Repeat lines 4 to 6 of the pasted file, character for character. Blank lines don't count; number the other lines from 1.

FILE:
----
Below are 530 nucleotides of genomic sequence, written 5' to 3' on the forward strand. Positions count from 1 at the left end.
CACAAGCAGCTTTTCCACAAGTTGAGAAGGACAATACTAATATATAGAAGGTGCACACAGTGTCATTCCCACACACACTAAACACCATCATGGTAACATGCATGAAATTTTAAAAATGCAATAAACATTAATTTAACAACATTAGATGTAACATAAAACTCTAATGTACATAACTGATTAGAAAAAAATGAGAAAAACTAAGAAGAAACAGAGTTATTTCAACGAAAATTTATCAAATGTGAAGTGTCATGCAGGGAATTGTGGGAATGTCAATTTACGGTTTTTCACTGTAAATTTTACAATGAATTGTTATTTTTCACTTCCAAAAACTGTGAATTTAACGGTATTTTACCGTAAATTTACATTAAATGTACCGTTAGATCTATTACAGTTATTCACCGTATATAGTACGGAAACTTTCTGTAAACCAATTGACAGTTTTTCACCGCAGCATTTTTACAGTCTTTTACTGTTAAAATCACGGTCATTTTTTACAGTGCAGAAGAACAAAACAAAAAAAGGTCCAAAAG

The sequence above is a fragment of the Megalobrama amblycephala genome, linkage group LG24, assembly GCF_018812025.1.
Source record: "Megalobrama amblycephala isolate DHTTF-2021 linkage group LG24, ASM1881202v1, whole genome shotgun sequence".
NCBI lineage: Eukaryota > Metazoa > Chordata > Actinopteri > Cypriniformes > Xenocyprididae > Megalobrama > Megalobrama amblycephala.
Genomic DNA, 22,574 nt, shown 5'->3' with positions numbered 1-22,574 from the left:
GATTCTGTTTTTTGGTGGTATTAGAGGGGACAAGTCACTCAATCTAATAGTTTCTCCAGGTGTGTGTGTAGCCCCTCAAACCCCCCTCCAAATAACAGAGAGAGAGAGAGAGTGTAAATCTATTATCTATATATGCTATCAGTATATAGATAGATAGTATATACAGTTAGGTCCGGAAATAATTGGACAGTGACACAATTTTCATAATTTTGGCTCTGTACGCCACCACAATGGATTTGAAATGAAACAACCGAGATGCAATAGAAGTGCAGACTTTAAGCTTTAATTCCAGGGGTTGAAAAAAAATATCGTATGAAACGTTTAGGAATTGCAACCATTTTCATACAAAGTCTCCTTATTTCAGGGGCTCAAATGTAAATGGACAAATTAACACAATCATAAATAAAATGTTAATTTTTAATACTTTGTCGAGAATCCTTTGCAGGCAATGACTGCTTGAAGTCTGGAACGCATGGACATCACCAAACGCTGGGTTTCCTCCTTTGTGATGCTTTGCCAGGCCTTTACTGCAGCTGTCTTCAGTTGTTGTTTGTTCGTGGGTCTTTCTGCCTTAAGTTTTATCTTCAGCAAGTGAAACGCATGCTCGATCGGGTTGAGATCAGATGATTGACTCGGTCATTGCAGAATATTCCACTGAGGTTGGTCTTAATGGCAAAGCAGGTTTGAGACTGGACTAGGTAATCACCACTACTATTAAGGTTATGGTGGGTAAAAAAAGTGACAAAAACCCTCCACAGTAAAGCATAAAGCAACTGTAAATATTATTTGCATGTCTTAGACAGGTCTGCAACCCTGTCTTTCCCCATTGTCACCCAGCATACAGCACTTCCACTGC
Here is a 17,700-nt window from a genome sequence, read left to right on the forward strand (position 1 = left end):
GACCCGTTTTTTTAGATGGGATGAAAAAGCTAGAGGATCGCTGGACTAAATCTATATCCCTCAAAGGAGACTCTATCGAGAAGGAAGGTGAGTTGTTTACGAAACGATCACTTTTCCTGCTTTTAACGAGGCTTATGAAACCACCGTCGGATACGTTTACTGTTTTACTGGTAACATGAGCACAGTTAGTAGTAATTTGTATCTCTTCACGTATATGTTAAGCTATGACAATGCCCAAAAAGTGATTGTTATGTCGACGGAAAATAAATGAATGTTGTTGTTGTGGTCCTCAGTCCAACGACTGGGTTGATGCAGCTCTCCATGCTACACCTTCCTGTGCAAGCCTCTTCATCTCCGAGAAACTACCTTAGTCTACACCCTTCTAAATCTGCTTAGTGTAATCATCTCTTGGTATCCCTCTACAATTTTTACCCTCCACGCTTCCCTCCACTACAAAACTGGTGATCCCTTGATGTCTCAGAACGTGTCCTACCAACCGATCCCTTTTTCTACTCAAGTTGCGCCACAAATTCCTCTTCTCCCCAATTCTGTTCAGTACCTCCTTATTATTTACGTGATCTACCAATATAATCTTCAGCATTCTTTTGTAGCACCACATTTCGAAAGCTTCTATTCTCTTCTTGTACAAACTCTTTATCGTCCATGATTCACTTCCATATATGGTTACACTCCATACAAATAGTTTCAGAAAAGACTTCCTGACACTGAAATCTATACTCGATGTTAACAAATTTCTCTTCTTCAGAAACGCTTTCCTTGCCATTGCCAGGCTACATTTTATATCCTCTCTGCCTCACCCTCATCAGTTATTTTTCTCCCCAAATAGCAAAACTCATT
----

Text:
Source record: "Megalobrama amblycephala isolate DHTTF-2021 linkage group LG24, ASM1881202v1, whole genome shotgun sequence".
NCBI lineage: Eukaryota > Metazoa > Chordata > Actinopteri > Cypriniformes > Xenocyprididae > Megalobrama > Megalobrama amblycephala.
Genomic DNA, 22,574 nt, shown 5'->3' with positions numbered 1-22,574 from the left: